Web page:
It’s been nine months since Plains All American’s Sunrise II crude oil pipeline started service out of the Permian to the Wichita Falls, TX, crude hub. In that time, it has transformed the balance of supply versus downstream takeaway capacity at Wichita Falls and become a critical conduit of Permian crude to the Cushing and Gulf Coast markets. What’s more, Plains is planning to build the Red Oak Pipeline from Cushing through Wichita Falls to the Gulf Coast in 2021, which will further solidify Sunrise II as an important outlet for Permian oil for some time. With two other new long-haul Permian crude pipelines — EPIC and Cactus II — days away from starting interim service to the Gulf Coast, an analysis of Sunrise II’s impacts thus far provides some clues as to how future expansions will reshape the region. Today, we discuss how Plains’ Sunrise II project has affected crude oil flows from the Permian to Wichita Falls, and from there to Cushing and the Gulf Coast, as well as what its role will be when Red Oak comes online.
We’ve blogged a lot about the Permian this year, with a focus of late on the midstream expansions taking place within the basin. (See our Have It All series for more on existing and planned crude gathering systems there.) We also have looked at long-haul expansions and the potential snags in their operational start-ups in Easy To Be Hard. Today, we consider how one of the largest recent expansions, Plains All American’s 500-Mb/d Sunrise II project, has impacted not only flows out of the Permian but also the workings of the crude oil hub at Wichita Falls and points beyond.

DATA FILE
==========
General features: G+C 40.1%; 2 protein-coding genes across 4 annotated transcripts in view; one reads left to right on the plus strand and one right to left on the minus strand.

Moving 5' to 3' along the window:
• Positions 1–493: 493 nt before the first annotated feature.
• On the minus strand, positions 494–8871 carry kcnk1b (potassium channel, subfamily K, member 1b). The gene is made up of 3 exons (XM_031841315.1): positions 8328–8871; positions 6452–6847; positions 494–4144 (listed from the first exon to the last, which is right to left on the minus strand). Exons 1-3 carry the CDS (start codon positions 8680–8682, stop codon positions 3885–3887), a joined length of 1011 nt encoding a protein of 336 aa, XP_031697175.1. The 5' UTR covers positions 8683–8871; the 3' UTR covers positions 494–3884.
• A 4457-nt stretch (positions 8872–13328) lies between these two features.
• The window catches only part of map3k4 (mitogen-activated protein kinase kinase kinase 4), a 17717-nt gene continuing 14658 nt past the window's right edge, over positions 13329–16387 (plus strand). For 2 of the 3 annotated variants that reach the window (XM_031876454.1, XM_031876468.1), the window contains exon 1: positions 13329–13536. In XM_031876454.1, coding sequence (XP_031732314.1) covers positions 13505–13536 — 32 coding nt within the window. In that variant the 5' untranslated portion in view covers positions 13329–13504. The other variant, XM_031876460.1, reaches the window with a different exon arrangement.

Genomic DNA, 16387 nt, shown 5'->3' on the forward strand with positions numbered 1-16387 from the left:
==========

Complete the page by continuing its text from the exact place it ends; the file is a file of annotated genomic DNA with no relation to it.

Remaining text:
The Figure 1 map shows how the Wichita Falls hub fits in. While flows into and out of the hub have changed somewhat over the last few years, the hub has long been supplied from the Permian by Plains’ Basin pipeline system (navy-blue line). Permian oil arriving at Wichita Falls moves out of the hub on pipelines headed to Cushing and Nederland, TX, as well as to regional refineries. These refineries, which include Valero’s 90-Mb/d Ardmore facility (black diamond in Figure 1) in Ardmore, OK, and 200-Mb/d McKee facility (off the map) in the Texas Panhandle town of Sunray, are supplied by NuStar Energy-operated pipelines (light-blue line) that pick up supply at Wichita Falls. Most of that supply is provided by Basin and now Sunrise II (dark-green line), while some locally produced crude oil is also delivered into the Wichita Falls hub by gathering systems in the immediate area (not shown). Significant volumes of crude are also moved out of the hub via Energy Transfer’s Permian Express I pipeline (purple line). For its part, Permian Express I provides service all the way to Nederland on pipelines that used to move volumes north into Wichita Falls but were reversed a few years ago. The pipelines headed north to Cushing include a leg of Basin plus the Phillips 66 Oklahoma Mainline (yellow line in Figure 1) and ARB Midstream’s Texoma Pipeline (green line), another recently reversed pipe. Finally, Wichita Falls is expected to become an interim stop on Plains’ planned Red Oak Pipeline (dashed red line), which will extend from Cushing to Sealy, TX (at the western edge of the greater Houston area), and from there to Houston and Corpus Christi.